Compare

New, updated, and annotated edition. And the very God of peace sanctify you completely, that your spirit, soul, and body be preserved whole without reprehension for the coming of our Lord Jesus Christ. (1 Thessalonians 5:23) Christians who pray well, who bring the largest things to pass, and who move God to do great things, are those who are entirely given over to God in New, updated, and annotated edition. And the very God of peace sanctify you completely, that your spirit, soul, and body be preserved whole without reprehension for the coming of our Lord Jesus Christ. (1 Thessalonians 5:23) Christians who pray well, who bring the largest things to pass, and who move God to do great things, are those who are entirely given over to God in their praying. God wants, and must have, all that there is in us. We must be wholehearted people through whom he can work out his purposes and plans concerning us. God must have us in our entirety. No double-minded people need apply. No vacillating person can be used. No person with a divided allegiance to God, the world, and self can do the praying that is needed. Holiness is wholeness, and so God wants holy people – wholehearted and true – for his service and for the work of praying. This book challenges the reader to first make sure he is ready to pray, and it also shows from Scripture when and how we ought to pray. E. M. Bounds examines the lack of prayer and its causes, but he also includes examples of answered prayer to give hope to those who feel like their prayers aren't being answered. Some may experience guilt for their lack and inconsistency of prayer, but sincere Christians will also be stirred in their heart to pray, and to pray well. About the Author Edward McKendree Bounds was born in Shelby County, Missouri, on August 15, 1835, and died on August 24, 1913, in Washington, Georgia. He was admitted to the bar in 1854 at the age of nineteen, but left the profession five years later when he answered the call of God to the ministry. Beginning in 1863, in the midst of the Civil War, he became the chaplain of the 5th Missouri Regiment of the Confederacy. Bounds married Miss Emmie Barnett of Eufaula, Alabama, in 1876. By this union, he became the father of two daughters, Celeste and Corneille, and a son, Edward, who died at the age of six. His wife Emmie died in 1886, and later Bounds married Miss Hattie Barnett, Emmie’s cousin. Together they had six children: Samuel, Charles, Osborne, Elizabeth, Mary, and Emmie. However, Charles died at the age of one, so in the end, the family consisted of seven children. After serving several important churches in St. Louis and other places to the south, Bounds became editor of the St. Louis Christian Advocate for eight years and, later, associate editor of The Nashville Christian Advocate for four years. The trial of his faith came while he was in Nashville, and he quietly retired to his home without even asking for a pension. His principal work in Washington, Georgia (his home), was rising at four o’clock in the morning and praying until seven o’clock. He filled a few engagements as an evangelist during the eighteen years of his life work in Washington, Georgia.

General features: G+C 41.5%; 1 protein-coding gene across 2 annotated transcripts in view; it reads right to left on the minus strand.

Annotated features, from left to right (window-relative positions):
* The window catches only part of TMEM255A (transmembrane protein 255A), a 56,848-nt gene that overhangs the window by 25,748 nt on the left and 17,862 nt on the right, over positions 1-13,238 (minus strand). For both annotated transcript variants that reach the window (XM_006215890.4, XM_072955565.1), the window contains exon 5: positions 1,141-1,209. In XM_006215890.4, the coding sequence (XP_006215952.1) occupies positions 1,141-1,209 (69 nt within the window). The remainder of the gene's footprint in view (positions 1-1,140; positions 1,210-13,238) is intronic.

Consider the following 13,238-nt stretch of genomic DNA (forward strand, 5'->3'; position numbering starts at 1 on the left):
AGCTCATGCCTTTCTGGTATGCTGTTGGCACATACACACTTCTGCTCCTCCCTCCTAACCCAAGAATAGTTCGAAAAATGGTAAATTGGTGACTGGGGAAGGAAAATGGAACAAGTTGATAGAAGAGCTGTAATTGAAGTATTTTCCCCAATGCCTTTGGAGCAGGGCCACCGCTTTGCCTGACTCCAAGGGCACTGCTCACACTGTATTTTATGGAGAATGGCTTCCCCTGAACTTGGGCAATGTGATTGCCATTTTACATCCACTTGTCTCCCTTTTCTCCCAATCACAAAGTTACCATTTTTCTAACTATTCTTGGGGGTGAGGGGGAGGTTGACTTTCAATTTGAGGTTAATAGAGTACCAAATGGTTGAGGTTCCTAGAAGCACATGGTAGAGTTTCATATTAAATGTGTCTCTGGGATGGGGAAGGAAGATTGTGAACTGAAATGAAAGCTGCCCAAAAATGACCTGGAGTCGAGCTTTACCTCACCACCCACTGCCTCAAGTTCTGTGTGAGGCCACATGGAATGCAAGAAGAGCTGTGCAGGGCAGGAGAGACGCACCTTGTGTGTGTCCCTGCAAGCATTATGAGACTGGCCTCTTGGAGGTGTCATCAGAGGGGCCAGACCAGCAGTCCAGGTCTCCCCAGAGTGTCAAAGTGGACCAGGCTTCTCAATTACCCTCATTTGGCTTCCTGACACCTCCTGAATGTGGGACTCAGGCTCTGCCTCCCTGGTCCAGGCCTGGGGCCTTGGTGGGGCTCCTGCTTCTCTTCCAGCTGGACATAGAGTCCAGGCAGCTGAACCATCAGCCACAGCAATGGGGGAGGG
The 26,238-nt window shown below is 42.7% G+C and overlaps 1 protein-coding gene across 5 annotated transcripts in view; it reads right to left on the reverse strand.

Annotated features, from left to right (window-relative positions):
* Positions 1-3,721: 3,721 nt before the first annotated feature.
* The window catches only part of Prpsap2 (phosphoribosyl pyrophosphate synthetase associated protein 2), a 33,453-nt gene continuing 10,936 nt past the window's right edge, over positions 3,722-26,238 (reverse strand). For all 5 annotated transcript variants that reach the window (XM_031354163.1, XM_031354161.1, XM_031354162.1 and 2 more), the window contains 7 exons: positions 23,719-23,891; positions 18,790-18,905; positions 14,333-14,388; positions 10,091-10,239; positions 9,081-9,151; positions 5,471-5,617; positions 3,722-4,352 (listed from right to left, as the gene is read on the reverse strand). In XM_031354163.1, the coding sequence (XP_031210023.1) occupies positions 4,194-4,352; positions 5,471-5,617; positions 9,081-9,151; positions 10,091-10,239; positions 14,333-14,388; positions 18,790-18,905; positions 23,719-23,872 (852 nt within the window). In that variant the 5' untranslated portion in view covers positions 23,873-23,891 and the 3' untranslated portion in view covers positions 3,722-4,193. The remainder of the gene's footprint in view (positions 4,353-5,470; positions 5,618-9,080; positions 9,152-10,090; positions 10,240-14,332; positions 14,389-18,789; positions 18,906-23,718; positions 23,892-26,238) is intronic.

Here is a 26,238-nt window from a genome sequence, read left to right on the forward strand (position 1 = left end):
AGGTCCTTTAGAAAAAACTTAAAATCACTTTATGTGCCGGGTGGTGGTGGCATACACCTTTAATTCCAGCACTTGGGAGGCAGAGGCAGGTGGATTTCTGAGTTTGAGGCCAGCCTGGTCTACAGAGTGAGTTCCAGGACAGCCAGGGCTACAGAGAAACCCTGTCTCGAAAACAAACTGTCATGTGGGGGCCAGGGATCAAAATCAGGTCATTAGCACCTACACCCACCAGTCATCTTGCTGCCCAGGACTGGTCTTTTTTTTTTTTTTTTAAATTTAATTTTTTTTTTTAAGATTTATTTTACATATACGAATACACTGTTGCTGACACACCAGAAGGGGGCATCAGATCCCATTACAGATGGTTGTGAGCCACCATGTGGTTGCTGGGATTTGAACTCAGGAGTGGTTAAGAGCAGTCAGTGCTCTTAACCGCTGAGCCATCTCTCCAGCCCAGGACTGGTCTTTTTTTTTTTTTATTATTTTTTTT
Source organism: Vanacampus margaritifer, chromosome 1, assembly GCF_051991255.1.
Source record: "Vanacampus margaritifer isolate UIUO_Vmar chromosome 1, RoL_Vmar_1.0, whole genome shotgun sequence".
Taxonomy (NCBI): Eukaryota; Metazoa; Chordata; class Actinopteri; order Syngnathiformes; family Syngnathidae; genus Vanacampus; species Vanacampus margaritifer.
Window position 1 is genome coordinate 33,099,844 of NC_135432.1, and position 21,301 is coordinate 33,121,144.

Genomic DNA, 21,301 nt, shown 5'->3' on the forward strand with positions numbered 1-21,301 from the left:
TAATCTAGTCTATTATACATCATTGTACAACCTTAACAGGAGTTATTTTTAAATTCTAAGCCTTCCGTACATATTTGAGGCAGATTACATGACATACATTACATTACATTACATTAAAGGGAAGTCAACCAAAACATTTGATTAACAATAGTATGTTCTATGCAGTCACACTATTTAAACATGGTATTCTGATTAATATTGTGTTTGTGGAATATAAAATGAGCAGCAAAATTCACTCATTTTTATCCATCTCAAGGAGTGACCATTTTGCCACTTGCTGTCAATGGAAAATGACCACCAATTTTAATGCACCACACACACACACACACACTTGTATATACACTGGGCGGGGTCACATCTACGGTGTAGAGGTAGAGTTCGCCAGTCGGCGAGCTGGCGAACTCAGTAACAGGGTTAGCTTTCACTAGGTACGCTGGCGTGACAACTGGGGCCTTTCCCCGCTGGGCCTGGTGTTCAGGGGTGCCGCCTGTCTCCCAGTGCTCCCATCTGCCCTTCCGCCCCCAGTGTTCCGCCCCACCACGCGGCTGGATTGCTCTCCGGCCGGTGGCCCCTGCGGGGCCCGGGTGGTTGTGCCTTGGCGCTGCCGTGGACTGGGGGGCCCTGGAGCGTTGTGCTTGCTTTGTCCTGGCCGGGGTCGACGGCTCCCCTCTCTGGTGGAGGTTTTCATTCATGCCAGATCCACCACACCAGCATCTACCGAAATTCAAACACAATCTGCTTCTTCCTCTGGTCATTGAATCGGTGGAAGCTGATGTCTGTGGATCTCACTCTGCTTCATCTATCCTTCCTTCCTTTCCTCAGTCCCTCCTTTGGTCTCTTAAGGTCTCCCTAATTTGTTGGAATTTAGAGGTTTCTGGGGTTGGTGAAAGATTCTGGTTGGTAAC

30 review for The Essentials of Prayer [Annotated, Updated Edition]: How Christians Ought to Pray